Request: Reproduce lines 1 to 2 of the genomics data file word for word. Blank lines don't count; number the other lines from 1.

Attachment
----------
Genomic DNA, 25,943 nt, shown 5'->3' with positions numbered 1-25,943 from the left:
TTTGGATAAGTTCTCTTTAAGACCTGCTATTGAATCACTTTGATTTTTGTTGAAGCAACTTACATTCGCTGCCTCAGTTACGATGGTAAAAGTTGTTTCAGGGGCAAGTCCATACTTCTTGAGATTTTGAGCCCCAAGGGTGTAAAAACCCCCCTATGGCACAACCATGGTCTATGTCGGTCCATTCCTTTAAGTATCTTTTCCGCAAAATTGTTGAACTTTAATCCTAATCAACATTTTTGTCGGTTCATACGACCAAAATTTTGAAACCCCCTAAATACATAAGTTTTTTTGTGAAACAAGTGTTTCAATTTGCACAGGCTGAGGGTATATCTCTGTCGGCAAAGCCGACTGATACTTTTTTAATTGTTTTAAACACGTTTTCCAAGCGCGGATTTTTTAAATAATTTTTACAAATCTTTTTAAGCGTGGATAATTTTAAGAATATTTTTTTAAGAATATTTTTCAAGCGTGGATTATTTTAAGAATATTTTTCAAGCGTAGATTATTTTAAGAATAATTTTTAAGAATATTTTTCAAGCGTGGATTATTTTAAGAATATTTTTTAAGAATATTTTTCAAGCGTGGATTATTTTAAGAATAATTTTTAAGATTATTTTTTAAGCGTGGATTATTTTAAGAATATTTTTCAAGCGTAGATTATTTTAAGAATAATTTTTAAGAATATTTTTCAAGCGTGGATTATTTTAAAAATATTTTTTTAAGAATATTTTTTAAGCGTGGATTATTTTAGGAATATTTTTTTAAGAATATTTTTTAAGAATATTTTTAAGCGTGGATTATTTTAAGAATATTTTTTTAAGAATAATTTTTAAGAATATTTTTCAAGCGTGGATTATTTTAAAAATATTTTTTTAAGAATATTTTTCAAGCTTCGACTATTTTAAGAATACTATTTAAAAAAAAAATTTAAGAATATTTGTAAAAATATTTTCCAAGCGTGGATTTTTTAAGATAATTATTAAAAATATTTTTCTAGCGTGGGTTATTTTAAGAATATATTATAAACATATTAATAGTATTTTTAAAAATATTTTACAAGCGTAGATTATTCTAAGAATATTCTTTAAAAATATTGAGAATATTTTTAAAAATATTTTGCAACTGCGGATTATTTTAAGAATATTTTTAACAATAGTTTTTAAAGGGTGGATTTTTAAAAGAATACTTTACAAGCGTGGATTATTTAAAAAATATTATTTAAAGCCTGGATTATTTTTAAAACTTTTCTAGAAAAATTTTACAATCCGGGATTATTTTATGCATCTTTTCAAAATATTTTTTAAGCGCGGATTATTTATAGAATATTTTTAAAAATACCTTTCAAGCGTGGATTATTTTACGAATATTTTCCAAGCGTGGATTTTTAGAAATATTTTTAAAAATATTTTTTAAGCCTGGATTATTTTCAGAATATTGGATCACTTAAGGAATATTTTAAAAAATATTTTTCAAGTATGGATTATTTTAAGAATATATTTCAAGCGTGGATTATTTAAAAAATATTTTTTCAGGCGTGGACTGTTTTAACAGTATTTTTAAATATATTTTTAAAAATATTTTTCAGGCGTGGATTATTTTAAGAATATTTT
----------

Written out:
Genomic DNA, 25,943 nt, shown 5'->3' with positions numbered 1-25,943 from the left:
TTTGGATAAGTTCTCTTTAAGACCTGCTATTGAATCACTTTGATTTTTGTTGAAGCAACTTACATTCGCTGCCTCAGTTACGATGGTAAAAGTTGTTTCAGGGGCAAGTCCATACTTCTTGAGATTTTGAGCCCCAAGGGTGTAAAAACCCCCCTATGGCACAACCATGGTCTATGTCGGTCCATTCCTTTAAGTATCTTTTCCGCAAAATTGTTGAACTTTAATCCTAATCAACATTTTTGTCGGTTCATACGACCAAAATTTTGAAACCCCCTAAATACATAAGTTTTTTTGTGAAACAAGTGTTTCAATTTGCACAGGCTGAGGGTATATCTCTGTCGGCAAAGCCGACTGATACTTTTTTAATTGTTTTAAACACGTTTTCCAAGCGCGGATTTTTTAAATAATTTTTACAAATCTTTTTAAGCGTGGATAATTTTAAGAATATTTTTTTAAGAATATTTTTCAAGCGTGGATTATTTTAAGAATATTTTTCAAGCGTAGATTATTTTAAGAATAATTTTTAAGAATATTTTTCAAGCGTGGATTATTTTAAGAATATTTTTTAAGAATATTTTTCAAGCGTGGATTATTTTAAGAATAATTTTTAAGATTATTTTTTAAGCGTGGATTATTTTAAGAATATTTTTCAAGCGTAGATTATTTTAAGAATAATTTTTAAGAATATTTTTCAAGCGTGGATTATTTTAAAAATATTTTTTTAAGAATATTTTTTAAGCGTGGATTATTTTAGGAATATTTTTTTAAGAATATTTTTTAAGAATATTTTTAAGCGTGGATTATTTTAAGAATATTTTTTTAAGAATAATTTTTAAGAATATTTTTCAAGCGTGGATTATTTTAAAAATATTTTTTTAAGAATATTTTTCAAGCTTCGACTATTTTAAGAATACTATTTAAAAAAAAAATTTAAGAATATTTGTAAAAATATTTTCCAAGCGTGGATTTTTTAAGATAATTATTAAAAATATTTTTCTAGCGTGGGTTATTTTAAGAATATATTATAAACATATTAATAGTATTTTTAAAAATATTTTACAAGCGTAGATTATTCTAAGAATATTCTTTAAAAATATTGAGAATATTTTTAAAAATATTTTGCAACTGCGGATTATTTTAAGAATATTTTTAACAATAGTTTTTAAAGGGTGGATTTTTAAAAGAATACTTTACAAGCGTGGATTATTTAAAAAATATTATTTAAAGCCTGGATTATTTTTAAAACTTTTCTAGAAAAATTTTACAATCCGGGATTATTTTATGCATCTTTTCAAAATATTTTTTAAGCGCGGATTATTTATAGAATATTTTTAAAAATACCTTTCAAGCGTGGATTATTTTACGAATATTTTCCAAGCGTGGATTTTTAGAAATATTTTTAAAAATATTTTTTAAGCCTGGATTATTTTCAGAATATTGGATCACTTAAGGAATATTTTAAAAAATATTTTTCAAGTATGGATTATTTTAAGAATATATTTCAAGCGTGGATTATTTAAAAAATATTTTTTCAGGCGTGGACTGTTTTAACAGTATTTTTAAATATATTTTTAAAAATATTTTTCAGGCGTGGATTATTTTAAGAATATTTT